A global corporate tax rate: will it help or hinder developing nations’ Covid-19 recovery?


Economic News

13 May 2021
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– US President Joe Biden has joined a campaign to stop tax evasion

– The OECD is moving to establish a minimum global corporate tax rate

– Concerns have been expressed that the plan will harm emerging economies

– The UN Tax Committee has developed a parallel measure for digital tax

During last year’s US presidential campaign, Joe Biden promised to crack down on tax-evading multinationals, and he has now called for a global minimum corporate tax rate. However, some fear that President Biden’s plan may hinder developing economies’ Covid-19 recovery.  

In April, as part of his Made in America tax plan, President Biden announced proposals to oblige multinationals – foremost among them tech giants such as Google, Amazon, Facebook and Apple – to pay more tax, both in the US and in other countries where they generate profits.

Such companies currently employ a range of techniques to minimise their tax bills.

One such technique is profit-shifting. This involves profits being declared, not in the countries where they are accrued, but in countries with low corporate tax rates, such as Ireland, or tax havens such as Bermuda, the Cayman Islands or Singapore.

To accompany the plan’s announcement, the US Department of the Treasury released documents demonstrating that “more US profits are housed in tiny tax havens than in the major economies of China, India, Japan, France, Canada and Germany combined”.

The Biden administration’s plan seeks to establish a global minimum corporate tax rate of 21%.   

It is hoped that this would eliminate incentives to offshore investment and stop the so-called race to the bottom, where countries compete for multinationals’ business by reducing corporate tax rates.

This intervention has reinvigorated an ongoing debate. For the last four years the OECD has been coordinating talks among 140 countries regarding the establishment of a global tax rate.

Speaking at a conference last month, the OECD’s director for tax policy, Pascal Saint-Amans, said that negotiations were now “‘too big to fail”, and that a deal was likely to come this year.

Mixed responses

The OECD’s plan has been met with widespread support from many richer nations.

For example, the UK – which launched its own Digital Services Tax last year – has said it “strongly supports G7, G20 and OECD discussions on long-term reform” and is “committed to dis-applying the Digital Services Tax once an appropriate international solution is in place”.

Neighbouring Ireland, however, stands to lose out if a global minimal rate is introduced.

For some years Ireland has courted multinationals with its 12.5% corporate tax rate – compared to 19% in the UK, 30% in Germany and 26.5% in Canada.

Many big tech firms have established bases in the country as a result, and Irish authorities are concerned that a change in the rate could prompt an exodus.

Speaking in April, Ireland’s minister of finance, Paschal Donohoe, said he believed that smaller countries “need to be able to use tax policy as a legitimate lever to compensate for the real, material and persistent advantage enjoyed by larger countries”.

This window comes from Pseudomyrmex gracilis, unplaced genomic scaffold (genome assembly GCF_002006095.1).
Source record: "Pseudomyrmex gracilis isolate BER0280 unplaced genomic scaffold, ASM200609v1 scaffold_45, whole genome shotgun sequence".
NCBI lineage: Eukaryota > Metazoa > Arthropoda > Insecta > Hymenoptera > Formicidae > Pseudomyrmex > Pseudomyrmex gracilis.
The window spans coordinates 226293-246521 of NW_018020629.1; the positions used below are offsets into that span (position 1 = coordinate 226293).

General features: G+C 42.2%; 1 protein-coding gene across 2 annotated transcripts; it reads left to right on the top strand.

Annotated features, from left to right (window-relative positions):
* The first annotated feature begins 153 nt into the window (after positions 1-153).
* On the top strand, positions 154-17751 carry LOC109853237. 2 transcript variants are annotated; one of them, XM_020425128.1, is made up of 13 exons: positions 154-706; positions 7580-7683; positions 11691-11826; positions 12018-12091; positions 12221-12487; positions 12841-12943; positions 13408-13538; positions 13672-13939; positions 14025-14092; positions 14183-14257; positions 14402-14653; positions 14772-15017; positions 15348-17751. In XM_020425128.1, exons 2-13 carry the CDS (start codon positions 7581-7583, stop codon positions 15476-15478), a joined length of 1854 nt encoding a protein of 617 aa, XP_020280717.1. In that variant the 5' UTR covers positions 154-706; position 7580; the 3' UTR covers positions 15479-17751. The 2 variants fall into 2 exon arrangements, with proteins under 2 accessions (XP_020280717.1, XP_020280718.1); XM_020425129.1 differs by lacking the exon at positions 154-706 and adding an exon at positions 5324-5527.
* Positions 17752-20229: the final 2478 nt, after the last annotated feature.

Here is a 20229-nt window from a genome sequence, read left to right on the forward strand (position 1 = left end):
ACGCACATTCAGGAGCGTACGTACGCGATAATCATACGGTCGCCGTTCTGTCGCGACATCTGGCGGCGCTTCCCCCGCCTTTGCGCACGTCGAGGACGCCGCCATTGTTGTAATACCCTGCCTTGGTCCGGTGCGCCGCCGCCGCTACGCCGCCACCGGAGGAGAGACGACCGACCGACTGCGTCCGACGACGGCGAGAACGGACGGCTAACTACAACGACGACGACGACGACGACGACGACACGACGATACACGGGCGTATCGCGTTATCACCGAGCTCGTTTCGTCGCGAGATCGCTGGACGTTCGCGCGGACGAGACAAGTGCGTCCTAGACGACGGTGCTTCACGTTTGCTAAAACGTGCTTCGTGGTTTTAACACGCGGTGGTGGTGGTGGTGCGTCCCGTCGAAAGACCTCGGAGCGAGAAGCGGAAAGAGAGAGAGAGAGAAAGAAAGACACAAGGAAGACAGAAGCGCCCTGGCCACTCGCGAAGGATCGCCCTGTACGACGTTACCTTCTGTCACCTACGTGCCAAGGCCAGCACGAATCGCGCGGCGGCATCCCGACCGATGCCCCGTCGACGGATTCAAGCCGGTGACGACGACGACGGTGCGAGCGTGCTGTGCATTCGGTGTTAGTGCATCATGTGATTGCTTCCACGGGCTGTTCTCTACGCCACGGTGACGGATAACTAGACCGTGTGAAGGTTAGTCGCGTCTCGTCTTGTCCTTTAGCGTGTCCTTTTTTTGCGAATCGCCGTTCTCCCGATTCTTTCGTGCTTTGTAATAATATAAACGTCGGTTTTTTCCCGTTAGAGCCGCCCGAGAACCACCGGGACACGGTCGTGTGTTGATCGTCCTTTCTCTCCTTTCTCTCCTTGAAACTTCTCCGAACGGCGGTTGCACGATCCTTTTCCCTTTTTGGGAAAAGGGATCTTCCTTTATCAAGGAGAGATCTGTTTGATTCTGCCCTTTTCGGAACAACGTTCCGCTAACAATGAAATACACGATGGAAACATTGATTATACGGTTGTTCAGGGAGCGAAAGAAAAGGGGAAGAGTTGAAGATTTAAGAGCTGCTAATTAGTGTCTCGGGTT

Others have expressed similar sentiments.

For example, the Financial Times recently reported that many developing economies fear that the eventual OECD agreement will not be in their best interests.

“[T]he world’s poorest countries are once again at risk of losing out when the global tax pie gets divided, despite the fact that they are more in need of tax income than anyone else,” Tove Maria Ryding, policy and advocacy manager at the European Network on Debt and Development, told the publication.

This question has become particularly relevant in the post-pandemic context.

While countries are searching for tax revenue to support them as they rebuild, many developing nations are racing to diversify their economies away from an over-reliance on tourism or, in some cases, hydrocarbons.

Many are also focused on a green recovery from Covid-19, for which foreign direct investment is also key. A competitive corporate tax rate is one way to attract multinational companies, which could help to underwrite such efforts. 

Rival UN proposal

In parallel to the OECD-led initiative, the UN Tax Committee has been developing a similar programme, which is focused specifically on digital companies.

The UN’s stance is more flexible than the OECD’s, and has been welcomed by many developing nations.

In April the committee voted to include a provision – known as Article 12B – in the UN’s 2021 Model Tax Convention, which grants additional taxation rights to countries where digital services are provided and revenue is generated.

While the article is non-binding, where implemented it will enable developing economies to capture more value from tech giants’ operations in their countries.

Article 12B was championed by India and Argentina, and backed by various emerging nations, among them Ecuador, Ghana, Nigeria and Vietnam.

The UN’s stance demonstrates the growing consensus around addressing global tax avoidance with the economic needs of developing nations in mind, particularly at a time when tax revenue has a crucial role to play in recovery.


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